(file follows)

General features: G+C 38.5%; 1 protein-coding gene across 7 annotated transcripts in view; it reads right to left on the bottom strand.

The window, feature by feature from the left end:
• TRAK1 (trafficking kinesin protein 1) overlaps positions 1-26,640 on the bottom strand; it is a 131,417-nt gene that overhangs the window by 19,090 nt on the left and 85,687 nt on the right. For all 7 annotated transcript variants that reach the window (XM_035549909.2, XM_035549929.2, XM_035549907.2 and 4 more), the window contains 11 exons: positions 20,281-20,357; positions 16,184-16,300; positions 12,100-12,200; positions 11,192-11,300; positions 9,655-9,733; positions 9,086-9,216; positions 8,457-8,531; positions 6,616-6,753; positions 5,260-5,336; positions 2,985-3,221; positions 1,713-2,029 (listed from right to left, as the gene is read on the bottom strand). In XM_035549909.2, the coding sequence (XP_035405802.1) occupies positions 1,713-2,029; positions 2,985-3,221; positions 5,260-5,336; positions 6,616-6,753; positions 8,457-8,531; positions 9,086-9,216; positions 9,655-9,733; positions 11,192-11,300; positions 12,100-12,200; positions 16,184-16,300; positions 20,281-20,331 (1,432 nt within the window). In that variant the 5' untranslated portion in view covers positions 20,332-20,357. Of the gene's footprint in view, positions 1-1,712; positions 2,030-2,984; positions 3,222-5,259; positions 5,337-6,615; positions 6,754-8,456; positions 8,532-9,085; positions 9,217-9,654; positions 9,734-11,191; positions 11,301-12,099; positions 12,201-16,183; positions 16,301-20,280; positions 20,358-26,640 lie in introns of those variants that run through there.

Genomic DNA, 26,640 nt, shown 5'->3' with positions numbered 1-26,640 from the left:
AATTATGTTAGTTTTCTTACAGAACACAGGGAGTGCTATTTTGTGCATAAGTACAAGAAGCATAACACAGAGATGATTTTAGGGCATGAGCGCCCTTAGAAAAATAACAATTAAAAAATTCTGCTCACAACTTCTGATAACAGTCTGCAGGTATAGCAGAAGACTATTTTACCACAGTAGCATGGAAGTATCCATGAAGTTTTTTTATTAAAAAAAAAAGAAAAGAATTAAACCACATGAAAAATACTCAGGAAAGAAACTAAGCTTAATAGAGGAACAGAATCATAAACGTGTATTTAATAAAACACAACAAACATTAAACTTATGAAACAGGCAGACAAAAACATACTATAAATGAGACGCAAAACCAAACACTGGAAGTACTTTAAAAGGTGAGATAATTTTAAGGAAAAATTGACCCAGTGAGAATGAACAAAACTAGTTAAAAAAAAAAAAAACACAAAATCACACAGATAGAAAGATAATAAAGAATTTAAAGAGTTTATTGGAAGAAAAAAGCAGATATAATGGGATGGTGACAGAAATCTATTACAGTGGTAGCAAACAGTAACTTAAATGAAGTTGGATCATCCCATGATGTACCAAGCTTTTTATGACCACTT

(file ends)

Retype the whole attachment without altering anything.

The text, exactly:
General features: G+C 38.5%; 1 protein-coding gene across 7 annotated transcripts in view; it reads right to left on the bottom strand.

The window, feature by feature from the left end:
• TRAK1 (trafficking kinesin protein 1) overlaps positions 1-26,640 on the bottom strand; it is a 131,417-nt gene that overhangs the window by 19,090 nt on the left and 85,687 nt on the right. For all 7 annotated transcript variants that reach the window (XM_035549909.2, XM_035549929.2, XM_035549907.2 and 4 more), the window contains 11 exons: positions 20,281-20,357; positions 16,184-16,300; positions 12,100-12,200; positions 11,192-11,300; positions 9,655-9,733; positions 9,086-9,216; positions 8,457-8,531; positions 6,616-6,753; positions 5,260-5,336; positions 2,985-3,221; positions 1,713-2,029 (listed from right to left, as the gene is read on the bottom strand). In XM_035549909.2, the coding sequence (XP_035405802.1) occupies positions 1,713-2,029; positions 2,985-3,221; positions 5,260-5,336; positions 6,616-6,753; positions 8,457-8,531; positions 9,086-9,216; positions 9,655-9,733; positions 11,192-11,300; positions 12,100-12,200; positions 16,184-16,300; positions 20,281-20,331 (1,432 nt within the window). In that variant the 5' untranslated portion in view covers positions 20,332-20,357. Of the gene's footprint in view, positions 1-1,712; positions 2,030-2,984; positions 3,222-5,259; positions 5,337-6,615; positions 6,754-8,456; positions 8,532-9,085; positions 9,217-9,654; positions 9,734-11,191; positions 11,301-12,099; positions 12,201-16,183; positions 16,301-20,280; positions 20,358-26,640 lie in introns of those variants that run through there.

Genomic DNA, 26,640 nt, shown 5'->3' with positions numbered 1-26,640 from the left:
AATTATGTTAGTTTTCTTACAGAACACAGGGAGTGCTATTTTGTGCATAAGTACAAGAAGCATAACACAGAGATGATTTTAGGGCATGAGCGCCCTTAGAAAAATAACAATTAAAAAATTCTGCTCACAACTTCTGATAACAGTCTGCAGGTATAGCAGAAGACTATTTTACCACAGTAGCATGGAAGTATCCATGAAGTTTTTTTATTAAAAAAAAAAGAAAAGAATTAAACCACATGAAAAATACTCAGGAAAGAAACTAAGCTTAATAGAGGAACAGAATCATAAACGTGTATTTAATAAAACACAACAAACATTAAACTTATGAAACAGGCAGACAAAAACATACTATAAATGAGACGCAAAACCAAACACTGGAAGTACTTTAAAAGGTGAGATAATTTTAAGGAAAAATTGACCCAGTGAGAATGAACAAAACTAGTTAAAAAAAAAAAAAACACAAAATCACACAGATAGAAAGATAATAAAGAATTTAAAGAGTTTATTGGAAGAAAAAAGCAGATATAATGGGATGGTGACAGAAATCTATTACAGTGGTAGCAAACAGTAACTTAAATGAAGTTGGATCATCCCATGATGTACCAAGCTTTTTATGACCACTT